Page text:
Fisher v. UT Won’t Address Achievement Gap
Wednesday, Oct. 10, the U.S. Supreme Court will hear Fisher v. The University of Texas. The case asks whether including race as a factor for admission is constitutional, and debate around the issue has been heated.
Minority groups held a conference at the Texas Capitol Tuesday and said affirmative action is necessary to right historical wrongs. They argued that underprivileged minorities remain underprivileged if they can’t attend flagship universities. And that diversity in the classroom will help students deal with diversity in the real world.
But Lino Graglia, a constitutional law professor at UT who specializes in race and education, says affirmative action won’t fix this. He says the real problem is that many minority students aren’t ready for college when they graduate high school.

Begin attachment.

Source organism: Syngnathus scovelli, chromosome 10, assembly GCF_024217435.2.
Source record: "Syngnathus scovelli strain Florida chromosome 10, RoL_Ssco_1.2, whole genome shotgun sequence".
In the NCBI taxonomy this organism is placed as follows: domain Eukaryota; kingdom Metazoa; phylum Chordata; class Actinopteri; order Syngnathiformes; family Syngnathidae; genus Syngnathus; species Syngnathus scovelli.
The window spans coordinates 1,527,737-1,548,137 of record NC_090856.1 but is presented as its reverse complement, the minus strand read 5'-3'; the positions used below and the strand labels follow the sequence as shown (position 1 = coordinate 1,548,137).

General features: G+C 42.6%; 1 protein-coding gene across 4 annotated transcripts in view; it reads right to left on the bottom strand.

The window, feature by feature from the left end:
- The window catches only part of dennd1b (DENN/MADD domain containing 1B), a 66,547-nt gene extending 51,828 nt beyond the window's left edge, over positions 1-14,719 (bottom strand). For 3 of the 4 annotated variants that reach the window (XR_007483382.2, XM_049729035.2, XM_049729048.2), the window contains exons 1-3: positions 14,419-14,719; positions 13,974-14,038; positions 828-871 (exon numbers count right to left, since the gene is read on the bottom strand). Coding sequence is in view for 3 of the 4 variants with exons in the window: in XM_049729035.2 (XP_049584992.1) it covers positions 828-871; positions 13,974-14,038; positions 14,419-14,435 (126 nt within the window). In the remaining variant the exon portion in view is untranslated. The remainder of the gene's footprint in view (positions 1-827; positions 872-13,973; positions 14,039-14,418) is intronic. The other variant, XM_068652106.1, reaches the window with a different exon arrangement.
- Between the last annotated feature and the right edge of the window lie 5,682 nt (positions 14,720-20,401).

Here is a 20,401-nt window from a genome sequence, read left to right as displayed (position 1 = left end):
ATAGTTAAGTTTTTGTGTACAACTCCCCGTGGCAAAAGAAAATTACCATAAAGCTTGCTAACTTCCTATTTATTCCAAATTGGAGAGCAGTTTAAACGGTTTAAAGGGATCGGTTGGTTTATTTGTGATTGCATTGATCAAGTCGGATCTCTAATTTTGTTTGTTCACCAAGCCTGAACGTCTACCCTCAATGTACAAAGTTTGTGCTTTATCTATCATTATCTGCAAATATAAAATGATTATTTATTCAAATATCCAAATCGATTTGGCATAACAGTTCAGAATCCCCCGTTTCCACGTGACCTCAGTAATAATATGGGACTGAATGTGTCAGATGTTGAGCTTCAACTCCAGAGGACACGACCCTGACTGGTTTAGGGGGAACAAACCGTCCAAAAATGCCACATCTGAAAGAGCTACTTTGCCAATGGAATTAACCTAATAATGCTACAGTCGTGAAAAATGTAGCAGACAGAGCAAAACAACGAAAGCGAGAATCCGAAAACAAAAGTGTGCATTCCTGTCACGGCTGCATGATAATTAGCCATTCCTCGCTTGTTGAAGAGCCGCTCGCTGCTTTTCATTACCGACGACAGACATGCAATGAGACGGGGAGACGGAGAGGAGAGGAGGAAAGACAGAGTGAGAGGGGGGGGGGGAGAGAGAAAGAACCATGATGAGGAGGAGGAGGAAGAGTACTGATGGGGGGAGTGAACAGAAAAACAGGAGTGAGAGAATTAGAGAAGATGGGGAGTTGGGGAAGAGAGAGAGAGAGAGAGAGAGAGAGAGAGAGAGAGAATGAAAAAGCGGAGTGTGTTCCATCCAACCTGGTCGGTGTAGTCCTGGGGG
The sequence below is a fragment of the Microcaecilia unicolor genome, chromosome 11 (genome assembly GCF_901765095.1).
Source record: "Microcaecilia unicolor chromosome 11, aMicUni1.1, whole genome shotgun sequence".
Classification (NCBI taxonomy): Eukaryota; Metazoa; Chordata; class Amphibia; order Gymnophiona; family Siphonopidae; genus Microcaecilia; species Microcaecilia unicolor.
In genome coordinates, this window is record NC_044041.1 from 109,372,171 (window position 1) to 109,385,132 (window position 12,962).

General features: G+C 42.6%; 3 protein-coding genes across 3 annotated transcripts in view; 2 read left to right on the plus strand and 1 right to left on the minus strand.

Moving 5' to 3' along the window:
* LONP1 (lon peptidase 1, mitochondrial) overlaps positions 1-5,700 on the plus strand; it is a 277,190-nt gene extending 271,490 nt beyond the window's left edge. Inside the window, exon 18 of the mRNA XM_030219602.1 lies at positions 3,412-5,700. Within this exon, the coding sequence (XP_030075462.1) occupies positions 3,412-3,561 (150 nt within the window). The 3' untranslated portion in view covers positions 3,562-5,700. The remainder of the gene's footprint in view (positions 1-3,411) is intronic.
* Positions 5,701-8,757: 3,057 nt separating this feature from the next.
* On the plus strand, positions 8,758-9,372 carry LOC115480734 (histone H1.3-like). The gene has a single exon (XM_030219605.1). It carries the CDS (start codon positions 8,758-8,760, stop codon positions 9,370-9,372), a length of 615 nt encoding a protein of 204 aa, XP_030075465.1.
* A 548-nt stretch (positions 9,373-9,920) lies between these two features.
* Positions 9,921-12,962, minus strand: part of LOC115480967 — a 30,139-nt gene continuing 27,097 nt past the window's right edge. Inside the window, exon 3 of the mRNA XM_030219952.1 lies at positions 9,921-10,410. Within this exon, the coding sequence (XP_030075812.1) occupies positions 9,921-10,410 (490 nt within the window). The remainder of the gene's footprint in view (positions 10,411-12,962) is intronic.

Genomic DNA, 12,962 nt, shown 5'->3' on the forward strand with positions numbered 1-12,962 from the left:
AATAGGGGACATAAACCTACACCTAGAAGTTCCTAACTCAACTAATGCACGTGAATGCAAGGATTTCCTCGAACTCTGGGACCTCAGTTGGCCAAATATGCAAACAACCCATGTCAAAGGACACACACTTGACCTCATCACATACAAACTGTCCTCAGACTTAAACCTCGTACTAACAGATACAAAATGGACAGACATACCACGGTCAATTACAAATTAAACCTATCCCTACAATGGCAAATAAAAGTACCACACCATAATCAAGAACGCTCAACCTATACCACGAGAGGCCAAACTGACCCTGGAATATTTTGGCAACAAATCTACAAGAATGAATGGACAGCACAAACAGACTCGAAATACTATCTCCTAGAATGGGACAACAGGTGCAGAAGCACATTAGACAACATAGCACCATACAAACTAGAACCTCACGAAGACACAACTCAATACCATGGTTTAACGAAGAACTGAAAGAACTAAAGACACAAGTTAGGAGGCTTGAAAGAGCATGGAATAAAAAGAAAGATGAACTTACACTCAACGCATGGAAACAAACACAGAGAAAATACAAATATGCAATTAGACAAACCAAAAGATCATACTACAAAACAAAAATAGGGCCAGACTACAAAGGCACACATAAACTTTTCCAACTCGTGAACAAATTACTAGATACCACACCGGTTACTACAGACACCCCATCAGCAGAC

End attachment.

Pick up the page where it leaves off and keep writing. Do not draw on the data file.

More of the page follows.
“Except for this performance gap, I think we wouldn’t have race problems,” Graglia said. “We certainly wouldn’t have race preferences, which unfortunately doesn’t address it in any way, but attempt to hid it, to pretend as if the gap’s not there.”
State Rep. Trey Martinez Fischer, D-San Antonio, leads the Mexican American Legislative Caucus. “The true challenge for Texas higher education isn’t race, it’s access, and we know that when you look at the growing population of our state, our college campus classrooms do not reflect the population of our state,” Fischer said.
The U.S. Supreme Court’s mission is not to close the achievement gap in high schools but only to determine whether it is constitutional to consider race in state college admissions.